The governor continued to explain the importance of PRESS. “It’s going to incentivize innovation. It’s going to help us move toward more clean energy and, hear me on this, it’s going to create thousands of good paying jobs right here in Pennsylvania and allow us to be a leader in this space.”

The governor’s speech was interrupted by citizens who complained that Shapiro has not followed through on a campaign pledge to clean up the contaminated water supply in Dimock, located about 30 miles north of Scranton.

“I’m grateful that folks of Dimock care so deeply about their community,” said Shapiro. “I do as well. That’s why when I was Attorney General, we brought criminal charges (against Cabot Oil and Gas) to hold those companies accountable. I appreciate the fact that they’re frustrated and they wanted to come and voice themselves here and I respect their right to do that.”

“Comprehensive energy policy remains at the forefront of our legislative focus for the Commonwealth,” said Senate Majority Leader Joe Pittman (R-Indiana) in a statement. “The best way to swiftly advance meaningful discussions around energy policy is for Gov. Shapiro to remove the anvil of RGGI and drop his appeal to the Pennsylvania Supreme Court. Detrimental job losses and increased electricity costs imposed directly on consumers necessitates immediately closing the chapter of RGGI.

“It now appears the governor agrees with the Commonwealth Court’s ruling asserting a cap-and-trade program for electric generation is a tax on electricity and would require legislative approval. The governor correctly points out it is time we stop losing to Ohio, however, any cap-and-trade program applying solely to electric generation in Pennsylvania and not our competitors, does not fit the bill.”

State Sen. Rob Matzie (D-Beaver), chair of the House Consumer Protection, Technology and Utilities Committee, said in a statement that “The governor’s announcement highlights policies we have been promoting for some time, the key being an ‘all of the above’ approach when it comes to our energy mix. For me, the inclusion of emerging nuclear and fusion technology in the plan is essential and has been a key initiative I have long supported.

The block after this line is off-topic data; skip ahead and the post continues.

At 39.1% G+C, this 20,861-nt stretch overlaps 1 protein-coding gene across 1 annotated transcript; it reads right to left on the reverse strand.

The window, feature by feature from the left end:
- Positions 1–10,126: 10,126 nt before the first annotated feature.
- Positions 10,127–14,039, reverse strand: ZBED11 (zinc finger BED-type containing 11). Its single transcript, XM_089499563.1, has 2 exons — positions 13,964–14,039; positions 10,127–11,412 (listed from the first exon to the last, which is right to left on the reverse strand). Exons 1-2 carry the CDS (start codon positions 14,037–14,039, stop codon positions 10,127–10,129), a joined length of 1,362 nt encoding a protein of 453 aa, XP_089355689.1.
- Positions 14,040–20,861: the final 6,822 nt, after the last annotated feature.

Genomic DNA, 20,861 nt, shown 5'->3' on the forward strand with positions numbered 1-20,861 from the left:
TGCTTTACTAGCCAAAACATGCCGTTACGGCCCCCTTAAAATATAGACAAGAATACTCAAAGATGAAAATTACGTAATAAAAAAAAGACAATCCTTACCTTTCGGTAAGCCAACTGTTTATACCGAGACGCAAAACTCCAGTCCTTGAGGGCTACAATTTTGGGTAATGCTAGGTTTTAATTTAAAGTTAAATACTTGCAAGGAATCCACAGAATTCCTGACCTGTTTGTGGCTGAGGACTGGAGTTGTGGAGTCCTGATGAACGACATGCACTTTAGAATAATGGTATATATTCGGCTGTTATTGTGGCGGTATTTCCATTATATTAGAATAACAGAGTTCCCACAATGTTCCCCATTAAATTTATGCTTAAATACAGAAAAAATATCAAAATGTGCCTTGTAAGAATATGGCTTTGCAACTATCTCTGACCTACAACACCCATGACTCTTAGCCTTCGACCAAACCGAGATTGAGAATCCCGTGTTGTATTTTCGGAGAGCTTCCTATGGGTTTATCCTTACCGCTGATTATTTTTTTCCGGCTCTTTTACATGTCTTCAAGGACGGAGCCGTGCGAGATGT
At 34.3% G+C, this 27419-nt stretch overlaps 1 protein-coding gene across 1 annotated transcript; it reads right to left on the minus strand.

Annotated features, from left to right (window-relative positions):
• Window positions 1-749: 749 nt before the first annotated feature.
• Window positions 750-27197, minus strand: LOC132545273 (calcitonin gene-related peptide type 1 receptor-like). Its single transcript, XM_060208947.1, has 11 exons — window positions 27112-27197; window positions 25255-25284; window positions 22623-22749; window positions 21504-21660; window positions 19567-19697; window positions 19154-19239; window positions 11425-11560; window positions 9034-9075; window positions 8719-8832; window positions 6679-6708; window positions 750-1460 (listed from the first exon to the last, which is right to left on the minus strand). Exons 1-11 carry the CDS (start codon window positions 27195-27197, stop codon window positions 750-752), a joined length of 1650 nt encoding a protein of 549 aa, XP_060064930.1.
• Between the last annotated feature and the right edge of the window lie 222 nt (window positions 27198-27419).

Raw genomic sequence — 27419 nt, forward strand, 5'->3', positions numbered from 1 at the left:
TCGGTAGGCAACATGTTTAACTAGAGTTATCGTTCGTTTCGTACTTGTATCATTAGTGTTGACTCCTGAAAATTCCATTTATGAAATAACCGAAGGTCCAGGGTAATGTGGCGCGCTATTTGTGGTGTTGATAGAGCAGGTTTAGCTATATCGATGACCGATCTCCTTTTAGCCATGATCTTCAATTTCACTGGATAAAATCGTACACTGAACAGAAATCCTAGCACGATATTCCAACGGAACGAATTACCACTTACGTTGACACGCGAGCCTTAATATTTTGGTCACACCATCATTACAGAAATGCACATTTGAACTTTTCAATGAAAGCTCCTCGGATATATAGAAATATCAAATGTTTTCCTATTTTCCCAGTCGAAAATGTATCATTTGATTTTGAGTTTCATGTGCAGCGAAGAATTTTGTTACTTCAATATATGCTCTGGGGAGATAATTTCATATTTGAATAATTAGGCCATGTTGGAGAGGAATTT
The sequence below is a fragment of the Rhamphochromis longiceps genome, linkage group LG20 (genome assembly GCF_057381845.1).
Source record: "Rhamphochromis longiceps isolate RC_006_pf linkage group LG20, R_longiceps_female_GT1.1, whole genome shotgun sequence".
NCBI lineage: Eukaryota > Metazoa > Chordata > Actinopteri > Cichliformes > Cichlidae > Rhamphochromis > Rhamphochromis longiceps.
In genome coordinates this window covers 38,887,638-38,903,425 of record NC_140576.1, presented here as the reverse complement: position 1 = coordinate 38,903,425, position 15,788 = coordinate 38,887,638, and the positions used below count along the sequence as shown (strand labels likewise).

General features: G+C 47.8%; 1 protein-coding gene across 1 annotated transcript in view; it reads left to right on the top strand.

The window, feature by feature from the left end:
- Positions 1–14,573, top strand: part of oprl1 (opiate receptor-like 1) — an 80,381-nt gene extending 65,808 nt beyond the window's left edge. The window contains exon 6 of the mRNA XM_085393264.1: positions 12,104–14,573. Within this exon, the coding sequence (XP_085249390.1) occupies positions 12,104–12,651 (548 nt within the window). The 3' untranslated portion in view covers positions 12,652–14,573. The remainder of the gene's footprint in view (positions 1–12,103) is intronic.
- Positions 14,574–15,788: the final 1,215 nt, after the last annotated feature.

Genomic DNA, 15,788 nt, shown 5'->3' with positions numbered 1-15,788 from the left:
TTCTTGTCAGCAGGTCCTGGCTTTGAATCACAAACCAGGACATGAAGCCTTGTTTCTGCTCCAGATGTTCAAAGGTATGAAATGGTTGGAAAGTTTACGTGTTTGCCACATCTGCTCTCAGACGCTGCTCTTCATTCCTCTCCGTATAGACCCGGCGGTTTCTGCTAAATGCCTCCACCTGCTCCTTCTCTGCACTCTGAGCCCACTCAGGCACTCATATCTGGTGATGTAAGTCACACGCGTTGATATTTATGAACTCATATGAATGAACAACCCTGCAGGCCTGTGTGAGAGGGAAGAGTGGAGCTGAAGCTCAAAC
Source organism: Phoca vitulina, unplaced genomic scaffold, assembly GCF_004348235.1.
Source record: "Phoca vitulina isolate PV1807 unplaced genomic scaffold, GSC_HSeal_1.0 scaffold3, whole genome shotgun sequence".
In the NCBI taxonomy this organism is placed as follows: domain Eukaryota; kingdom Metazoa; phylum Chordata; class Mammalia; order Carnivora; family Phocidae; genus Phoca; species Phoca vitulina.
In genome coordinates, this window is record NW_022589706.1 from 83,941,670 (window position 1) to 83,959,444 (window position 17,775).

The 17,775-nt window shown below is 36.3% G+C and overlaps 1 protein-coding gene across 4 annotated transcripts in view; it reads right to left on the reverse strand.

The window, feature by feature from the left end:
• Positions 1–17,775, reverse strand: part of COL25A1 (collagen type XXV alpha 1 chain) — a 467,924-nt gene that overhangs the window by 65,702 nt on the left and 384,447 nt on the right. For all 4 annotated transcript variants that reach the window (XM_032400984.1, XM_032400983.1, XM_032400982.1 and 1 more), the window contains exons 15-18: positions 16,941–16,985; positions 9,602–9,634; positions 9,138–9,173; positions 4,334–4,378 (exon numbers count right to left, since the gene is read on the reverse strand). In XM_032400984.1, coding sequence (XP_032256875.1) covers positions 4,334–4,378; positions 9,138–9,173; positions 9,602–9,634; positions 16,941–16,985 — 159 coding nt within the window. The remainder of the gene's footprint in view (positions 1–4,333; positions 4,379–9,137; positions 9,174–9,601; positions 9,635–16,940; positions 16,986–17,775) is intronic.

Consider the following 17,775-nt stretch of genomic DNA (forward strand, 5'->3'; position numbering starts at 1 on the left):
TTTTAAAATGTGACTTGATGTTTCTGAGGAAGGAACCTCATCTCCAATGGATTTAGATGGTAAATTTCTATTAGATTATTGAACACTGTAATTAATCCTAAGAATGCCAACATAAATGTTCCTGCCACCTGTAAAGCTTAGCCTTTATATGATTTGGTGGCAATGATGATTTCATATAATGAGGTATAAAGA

“These proposals will create good energy jobs, promote opportunities for technologies that will deliver power while reducing their carbon footprint, and – most importantly – maintain our status as a net exporter of energy. To put it simply, good jobs, cleaner air, keep the lights on.”

“Governor Shapiro’s energy tax will cause widespread destruction in every industry in Pennsylvania,” said David N. Taylor, President & CEO, Pennsylvania Manufacturers’ Association in a press release. “A new, additional tax on energy will jeopardize our vital industries and undermine the hardworking women and men on our shop floors while massively subsidizing boutique ‘green’ energy monopolized by China.

“(His) energy tax is completely at odds with everything else he says he wants to do on economic development. [WV Gov.] Jim Justice and [OH Gov.] Mike DeWine should send Gov. Shapiro a bouquet of roses, or maybe a fruit basket, because the Shapiro energy tax is a clear sign to investors to go to their states, not ours.”

“Businesses and investors are clear-eyed about the many economic benefits of clean energy investment in Pennsylvania, and they support public policy that will bolster that investment in the Commonwealth,” said Alli Gold Roberts, senior director of state policy of Ceres, a nonprofit organization working to solve the world’s greatest sustainability challenges. “As federal and private funding deliver a surge of investment in renewable power and other climate solutions across the U.S., this legislation will provide a strong foundation for Pennsylvania to harness the clean energy boom.”

“The bottom line is that Pennsylvania needs both a strong renewable energy standard and an effective carbon cap-and-invest program if we want to clean our air, create new jobs, hold down consumers’ utility bills, and make our electrical grid more reliable. We appreciate the governor’s commitment to both,” said The Clean Power PA Coalition in a press release.

Email: